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Here, you'll find the latest game news, reviews, and discussion.

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Classic Review
Need for Speed III: Hot Pursuit
The Bottom Line
This series entry ups the ante on action and excitement.

Highs: Great immersion, impressive graphics, seamless gameplay.

Lows: Tough to pinpoint. It's just missing something, that the sum doesn't equal the parts. My instincts say it's the combat, even though I can't find anything specifically wrong with it.

Final Verdict: This sequel improves upon its predecessor in so many ways and is worthy of the series and the developer. It's a must buy for most gamers, even if it leaves a little to be desired at the end.

When it comes to racing in a down-home environment, NFS III offers the best.

It's something many of us dream about; racing down a highway at top speed, police on our tail, without the worries of paying a speeding ticket or going to jail. Just the road, the car, and the driver, all working together to create an exhilaration unlike any other. Electronic Arts seems to have captured that feeling in their latest release in the Need for Speed series, Need for Speed III: Hot Pursuit.

This latest incarnation uses a radically enhanced graphics engine which reproduces the cars to the tiniest detail. (In the C5 Corvette, even the key fob hanging from the ignition is dead accurate) The third installment also brings back a popular option from the first NFS game, Pursuit Mode. The cops are back, and they are looking to spoil your good time on the road. There is no denying the beauty of this game from a graphical standpoint. Like all beauty, however, it comes at a price. To play on these streets, you'll have to bring a powerful setup, at least a Pentium 233MMX and a Voodoo card to experience this game in its full splendor. There is a software mode for those without a 3D card, but it does not come close to the accelerated version. On a P-II 300 with a Voodoo2 card, the visuals were downright stunning, from the cars to the streets to the leaves rustling on the ground. The game offers several different resolutions, though anything higher than 800X600 requires the best Intel or AMD have to offer.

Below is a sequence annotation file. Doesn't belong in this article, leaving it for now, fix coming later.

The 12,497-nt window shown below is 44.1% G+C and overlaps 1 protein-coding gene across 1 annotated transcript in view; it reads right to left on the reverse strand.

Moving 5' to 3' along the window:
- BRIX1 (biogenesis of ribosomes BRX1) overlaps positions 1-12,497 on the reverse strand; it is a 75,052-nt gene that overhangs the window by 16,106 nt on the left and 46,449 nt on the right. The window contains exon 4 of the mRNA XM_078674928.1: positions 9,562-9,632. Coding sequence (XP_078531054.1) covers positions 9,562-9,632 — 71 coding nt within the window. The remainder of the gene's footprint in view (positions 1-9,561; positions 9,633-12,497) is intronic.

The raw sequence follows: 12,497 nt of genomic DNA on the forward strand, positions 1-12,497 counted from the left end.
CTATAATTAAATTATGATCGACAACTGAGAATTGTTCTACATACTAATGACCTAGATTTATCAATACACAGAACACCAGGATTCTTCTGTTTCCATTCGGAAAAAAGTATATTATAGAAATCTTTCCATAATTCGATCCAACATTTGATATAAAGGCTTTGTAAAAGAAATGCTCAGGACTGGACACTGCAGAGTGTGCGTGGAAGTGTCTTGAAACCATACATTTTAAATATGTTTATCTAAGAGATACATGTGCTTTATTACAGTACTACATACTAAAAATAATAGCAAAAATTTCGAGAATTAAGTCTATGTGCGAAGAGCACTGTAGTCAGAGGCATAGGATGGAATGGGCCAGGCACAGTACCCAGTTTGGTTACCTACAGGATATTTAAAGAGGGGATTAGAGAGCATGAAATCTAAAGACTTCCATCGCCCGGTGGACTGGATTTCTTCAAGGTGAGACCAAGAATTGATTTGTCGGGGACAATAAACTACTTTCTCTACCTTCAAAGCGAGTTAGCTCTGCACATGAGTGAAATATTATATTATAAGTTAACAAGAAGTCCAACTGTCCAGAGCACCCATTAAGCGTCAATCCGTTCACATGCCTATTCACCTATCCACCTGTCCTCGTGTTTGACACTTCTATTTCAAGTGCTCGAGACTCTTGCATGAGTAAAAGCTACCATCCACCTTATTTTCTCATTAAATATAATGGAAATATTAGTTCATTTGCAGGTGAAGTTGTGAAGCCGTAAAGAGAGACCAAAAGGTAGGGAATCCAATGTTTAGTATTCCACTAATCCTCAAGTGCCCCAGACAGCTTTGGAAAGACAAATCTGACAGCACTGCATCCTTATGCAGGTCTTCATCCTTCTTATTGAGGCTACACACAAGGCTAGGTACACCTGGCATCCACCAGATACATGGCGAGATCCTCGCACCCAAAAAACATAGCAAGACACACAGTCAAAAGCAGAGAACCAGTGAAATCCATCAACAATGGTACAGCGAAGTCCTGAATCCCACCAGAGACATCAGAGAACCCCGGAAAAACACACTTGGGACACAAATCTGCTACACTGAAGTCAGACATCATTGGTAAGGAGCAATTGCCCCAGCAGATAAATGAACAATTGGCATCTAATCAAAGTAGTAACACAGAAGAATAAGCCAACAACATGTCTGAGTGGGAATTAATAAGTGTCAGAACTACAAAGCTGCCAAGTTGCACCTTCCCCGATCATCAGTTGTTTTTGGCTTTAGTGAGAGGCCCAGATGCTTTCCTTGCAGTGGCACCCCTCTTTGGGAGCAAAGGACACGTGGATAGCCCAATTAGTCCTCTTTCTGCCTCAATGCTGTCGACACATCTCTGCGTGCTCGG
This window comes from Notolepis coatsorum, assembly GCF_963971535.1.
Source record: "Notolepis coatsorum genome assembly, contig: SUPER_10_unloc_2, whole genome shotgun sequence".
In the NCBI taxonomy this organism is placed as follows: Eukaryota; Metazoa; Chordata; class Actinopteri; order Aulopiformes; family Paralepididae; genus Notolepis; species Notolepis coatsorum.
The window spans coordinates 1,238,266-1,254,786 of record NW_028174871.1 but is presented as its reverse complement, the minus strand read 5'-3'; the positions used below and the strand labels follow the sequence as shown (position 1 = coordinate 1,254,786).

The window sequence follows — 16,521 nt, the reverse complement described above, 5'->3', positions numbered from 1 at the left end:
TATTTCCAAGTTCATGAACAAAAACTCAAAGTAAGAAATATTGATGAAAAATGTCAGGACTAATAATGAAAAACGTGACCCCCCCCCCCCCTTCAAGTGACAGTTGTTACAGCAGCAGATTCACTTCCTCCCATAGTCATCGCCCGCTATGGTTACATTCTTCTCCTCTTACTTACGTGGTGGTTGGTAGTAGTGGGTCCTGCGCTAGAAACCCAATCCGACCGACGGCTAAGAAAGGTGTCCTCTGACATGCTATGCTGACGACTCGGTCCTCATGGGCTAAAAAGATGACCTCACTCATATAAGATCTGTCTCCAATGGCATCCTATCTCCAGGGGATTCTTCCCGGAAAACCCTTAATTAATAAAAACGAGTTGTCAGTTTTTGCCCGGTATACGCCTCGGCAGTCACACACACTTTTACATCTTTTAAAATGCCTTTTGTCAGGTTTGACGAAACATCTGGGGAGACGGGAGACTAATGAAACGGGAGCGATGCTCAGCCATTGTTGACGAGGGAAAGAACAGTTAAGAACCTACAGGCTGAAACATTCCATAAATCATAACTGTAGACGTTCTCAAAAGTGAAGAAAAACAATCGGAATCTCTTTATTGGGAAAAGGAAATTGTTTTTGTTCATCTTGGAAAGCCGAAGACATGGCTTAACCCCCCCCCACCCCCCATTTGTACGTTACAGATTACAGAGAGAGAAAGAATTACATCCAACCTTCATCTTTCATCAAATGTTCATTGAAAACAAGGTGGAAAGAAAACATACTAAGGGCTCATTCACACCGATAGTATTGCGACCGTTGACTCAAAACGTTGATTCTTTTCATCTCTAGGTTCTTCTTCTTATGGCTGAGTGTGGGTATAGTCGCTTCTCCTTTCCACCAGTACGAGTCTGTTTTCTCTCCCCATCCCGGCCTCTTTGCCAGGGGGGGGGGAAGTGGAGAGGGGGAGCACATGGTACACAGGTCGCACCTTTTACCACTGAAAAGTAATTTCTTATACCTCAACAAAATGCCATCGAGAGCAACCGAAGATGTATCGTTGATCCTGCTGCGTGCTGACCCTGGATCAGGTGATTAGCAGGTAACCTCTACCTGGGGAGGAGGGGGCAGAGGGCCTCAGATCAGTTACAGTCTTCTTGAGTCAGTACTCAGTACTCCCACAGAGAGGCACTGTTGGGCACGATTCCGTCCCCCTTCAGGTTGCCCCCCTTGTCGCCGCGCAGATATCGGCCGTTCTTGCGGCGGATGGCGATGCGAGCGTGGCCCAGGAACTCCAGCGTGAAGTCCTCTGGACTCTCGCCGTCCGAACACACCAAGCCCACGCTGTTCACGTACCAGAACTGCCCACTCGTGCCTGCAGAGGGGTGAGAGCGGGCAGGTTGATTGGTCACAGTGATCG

Sound is also top-notch, with support for Creative's new EAX extensions (via the new Soundblaster Live! card) and A3D right out of the box. The mere sound of the fuzz talking about their pursuit of you does a great job of getting the adrenaline pumping.

Controlling the game is simple, and the best way to enjoy it is with a game pad. There are keyboard controls, but they can be daunting in the middle of a hot chase. The game offers several modes of play and nearly a dozen exotic cars to play in, but the best experience is the Hot Pursuit mode. This is the heart of the game. The cops come equipped for the challenge this time, with roadblocks, spike strips and C5 Corvettes. They'll even resort to bumping you off the road if they get the chance. You get two freebies. The third time you are pulled over, the race is done.

A new twist on this theme puts the player in the cop's seat, chasing around the bad guys in a police car Corvette trying to meet ticket quotas. This mode is fun, but it's difficult and can get a bit tedious. It isn't nearly as good as being the chasee.

The game is not without its faults. One glaring one is the inability to sustain any damage on your vehicle. What is the sense of setting up a roadblock when all you have to do is slam on the gas and bust right through the black and whites?

Also, though there are several different tracks listed in the game, many of them are only slightly different variations of the same track. After racing around for a couple of hours, the tracks lose their luster and the game gets a bit boring.

When it comes to realistic racing in a down-home environment, NFS III offers the best that is out there. No racing game to date has the graphics, the playability and the sheer excitement of this game.

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Classic Review:Baldur's Gate 2

Read a view from the past. A classic game that's still available today, even on your phone!





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